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Chris and Connie MacGregor and their family sitting on their porch
Chris and Connie MacGregor (seated) with their family.

A farmer. A hard worker. An independent man. This would describe Chris MacGregor, even after he experienced a stroke at age 50. 

“The stroke took everything on his right side. It took his speech. He could do nothing,” says Connie, his wife of 23 years. 

To regain movement, Chris received therapy in the Stroke Rehabilitation Program at Parkwood Institute. His care team developed a personalized treatment plan, which included therapies tailored specifically to Chris. For instance, he used the physical movements needed to climb into a tractor – something familiar to a farmer like Chris – as part of his rehabilitation program.

With grit and determination, Chris has made great strides since his strokes in 2018. He walks to the end of the laneway three times a day by himself.  And while his speech is slow, says Connie, it’s coming along. “We have a long journey ahead of us but the care Chris received at Parkwood has set him on the right path.” 

As the country’s population ages and rates of chronic diseases rise, more Canadians will experience mobility challenges like Chris has, and will see their work and family life disrupted.  As a result, pressure on the health care system will surge.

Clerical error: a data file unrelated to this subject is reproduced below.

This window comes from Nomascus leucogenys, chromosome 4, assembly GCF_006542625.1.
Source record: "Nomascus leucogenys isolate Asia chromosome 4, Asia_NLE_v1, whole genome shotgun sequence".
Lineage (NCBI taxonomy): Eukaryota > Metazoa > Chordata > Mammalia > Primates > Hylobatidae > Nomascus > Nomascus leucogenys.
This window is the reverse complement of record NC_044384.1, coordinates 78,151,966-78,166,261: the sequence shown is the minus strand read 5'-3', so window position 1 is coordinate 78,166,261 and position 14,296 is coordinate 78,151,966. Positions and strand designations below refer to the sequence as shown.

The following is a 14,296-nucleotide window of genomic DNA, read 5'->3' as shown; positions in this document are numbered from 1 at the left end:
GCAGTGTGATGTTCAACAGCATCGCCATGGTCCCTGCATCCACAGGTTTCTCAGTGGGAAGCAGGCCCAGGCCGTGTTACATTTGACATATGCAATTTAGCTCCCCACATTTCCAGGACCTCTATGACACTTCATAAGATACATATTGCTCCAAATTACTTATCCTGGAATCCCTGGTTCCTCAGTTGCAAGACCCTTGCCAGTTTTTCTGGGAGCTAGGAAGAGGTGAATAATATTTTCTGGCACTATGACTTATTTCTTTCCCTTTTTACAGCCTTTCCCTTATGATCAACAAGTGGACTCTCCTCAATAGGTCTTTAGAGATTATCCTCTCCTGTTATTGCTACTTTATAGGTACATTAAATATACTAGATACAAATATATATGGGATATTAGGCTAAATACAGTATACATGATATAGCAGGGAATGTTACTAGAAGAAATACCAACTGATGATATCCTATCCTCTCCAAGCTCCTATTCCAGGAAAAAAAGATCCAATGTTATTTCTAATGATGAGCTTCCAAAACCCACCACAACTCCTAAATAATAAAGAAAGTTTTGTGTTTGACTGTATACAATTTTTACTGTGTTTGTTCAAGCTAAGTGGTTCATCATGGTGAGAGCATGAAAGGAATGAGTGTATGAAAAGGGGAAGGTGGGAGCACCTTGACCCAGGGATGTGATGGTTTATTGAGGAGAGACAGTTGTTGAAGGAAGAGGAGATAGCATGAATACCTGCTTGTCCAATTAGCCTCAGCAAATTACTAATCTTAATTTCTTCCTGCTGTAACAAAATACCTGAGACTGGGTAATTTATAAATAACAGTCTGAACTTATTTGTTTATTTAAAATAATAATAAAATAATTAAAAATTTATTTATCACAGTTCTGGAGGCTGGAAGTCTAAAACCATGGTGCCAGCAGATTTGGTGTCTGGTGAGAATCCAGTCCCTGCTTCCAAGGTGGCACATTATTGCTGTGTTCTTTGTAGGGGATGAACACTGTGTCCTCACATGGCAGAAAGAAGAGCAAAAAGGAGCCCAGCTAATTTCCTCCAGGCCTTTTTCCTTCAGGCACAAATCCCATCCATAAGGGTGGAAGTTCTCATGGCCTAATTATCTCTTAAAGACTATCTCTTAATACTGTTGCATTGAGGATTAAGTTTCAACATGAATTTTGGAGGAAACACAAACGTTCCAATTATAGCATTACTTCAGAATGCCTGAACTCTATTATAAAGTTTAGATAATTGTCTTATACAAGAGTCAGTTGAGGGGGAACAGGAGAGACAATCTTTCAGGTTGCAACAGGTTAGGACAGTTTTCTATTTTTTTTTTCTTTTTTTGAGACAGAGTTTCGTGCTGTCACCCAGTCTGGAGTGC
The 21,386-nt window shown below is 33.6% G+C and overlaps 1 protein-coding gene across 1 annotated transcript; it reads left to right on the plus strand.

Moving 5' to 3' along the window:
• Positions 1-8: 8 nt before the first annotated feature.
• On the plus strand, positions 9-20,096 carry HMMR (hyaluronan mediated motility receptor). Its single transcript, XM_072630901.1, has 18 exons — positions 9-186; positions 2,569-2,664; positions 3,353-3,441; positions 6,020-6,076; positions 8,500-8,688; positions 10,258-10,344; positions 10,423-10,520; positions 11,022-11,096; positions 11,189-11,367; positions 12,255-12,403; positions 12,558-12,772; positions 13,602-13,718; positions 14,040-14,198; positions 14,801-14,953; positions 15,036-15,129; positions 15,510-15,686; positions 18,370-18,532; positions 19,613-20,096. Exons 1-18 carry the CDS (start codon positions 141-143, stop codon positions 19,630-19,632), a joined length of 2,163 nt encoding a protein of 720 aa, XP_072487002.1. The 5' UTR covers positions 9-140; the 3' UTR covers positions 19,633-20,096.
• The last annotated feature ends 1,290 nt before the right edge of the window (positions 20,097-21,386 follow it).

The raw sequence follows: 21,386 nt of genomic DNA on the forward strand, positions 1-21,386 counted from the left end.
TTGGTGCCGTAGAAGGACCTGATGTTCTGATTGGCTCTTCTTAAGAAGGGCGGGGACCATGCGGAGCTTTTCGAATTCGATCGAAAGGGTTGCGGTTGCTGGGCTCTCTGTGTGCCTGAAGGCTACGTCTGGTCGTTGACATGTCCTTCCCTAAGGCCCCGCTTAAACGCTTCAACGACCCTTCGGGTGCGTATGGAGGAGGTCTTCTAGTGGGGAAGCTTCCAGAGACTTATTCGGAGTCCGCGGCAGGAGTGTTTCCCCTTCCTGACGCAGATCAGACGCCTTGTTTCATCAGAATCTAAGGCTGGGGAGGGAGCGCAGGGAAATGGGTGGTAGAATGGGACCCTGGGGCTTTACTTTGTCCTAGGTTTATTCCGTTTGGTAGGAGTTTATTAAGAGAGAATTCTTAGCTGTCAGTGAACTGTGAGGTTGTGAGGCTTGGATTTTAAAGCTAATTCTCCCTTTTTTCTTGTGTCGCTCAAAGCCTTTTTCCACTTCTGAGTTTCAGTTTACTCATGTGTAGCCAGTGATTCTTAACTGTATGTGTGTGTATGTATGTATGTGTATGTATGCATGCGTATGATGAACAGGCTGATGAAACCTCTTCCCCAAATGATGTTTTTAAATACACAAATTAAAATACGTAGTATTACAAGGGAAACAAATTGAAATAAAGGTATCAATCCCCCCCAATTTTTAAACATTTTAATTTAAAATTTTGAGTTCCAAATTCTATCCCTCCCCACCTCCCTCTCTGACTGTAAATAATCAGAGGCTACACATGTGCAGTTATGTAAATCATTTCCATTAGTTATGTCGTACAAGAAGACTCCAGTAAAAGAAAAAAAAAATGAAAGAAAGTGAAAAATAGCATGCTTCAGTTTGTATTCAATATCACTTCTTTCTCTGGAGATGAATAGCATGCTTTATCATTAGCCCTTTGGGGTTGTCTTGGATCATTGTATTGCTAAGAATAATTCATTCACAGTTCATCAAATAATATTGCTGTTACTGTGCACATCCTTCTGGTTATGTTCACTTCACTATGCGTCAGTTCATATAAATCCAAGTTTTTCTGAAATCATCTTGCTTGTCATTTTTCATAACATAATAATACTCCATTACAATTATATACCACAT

St. Joseph’s is taking direct aim at these looming challenges with the creation of The Gray Centre for Mobility & Activity at Parkwood Institute – a specialized Canadian centre made possible through donor support.

The Centre will expand and advance the medical, research and community work already happening within patient care at Parkwood says Dr. Tim Doherty, Chair/Chief of Physical Medicine and Rehabilitation at St. Joseph’s and the Schulich School of Medicine and Dentistry at Western University. 

This has been the dream of clinicians and researchers at Parkwood Institute for decades and was finally realized thanks to a historic gift of $7.5M from local couple Bill and Lynne Gray. 

“This generous donation is very exciting and will have enormous impact,” says Dr. Doherty. “It will help us to acquire innovative technologies and bring together teams of researchers, clinicians and educators in a different way to develop new methods of assessing mobility challenges and create new treatments to improve patient outcomes.”
 

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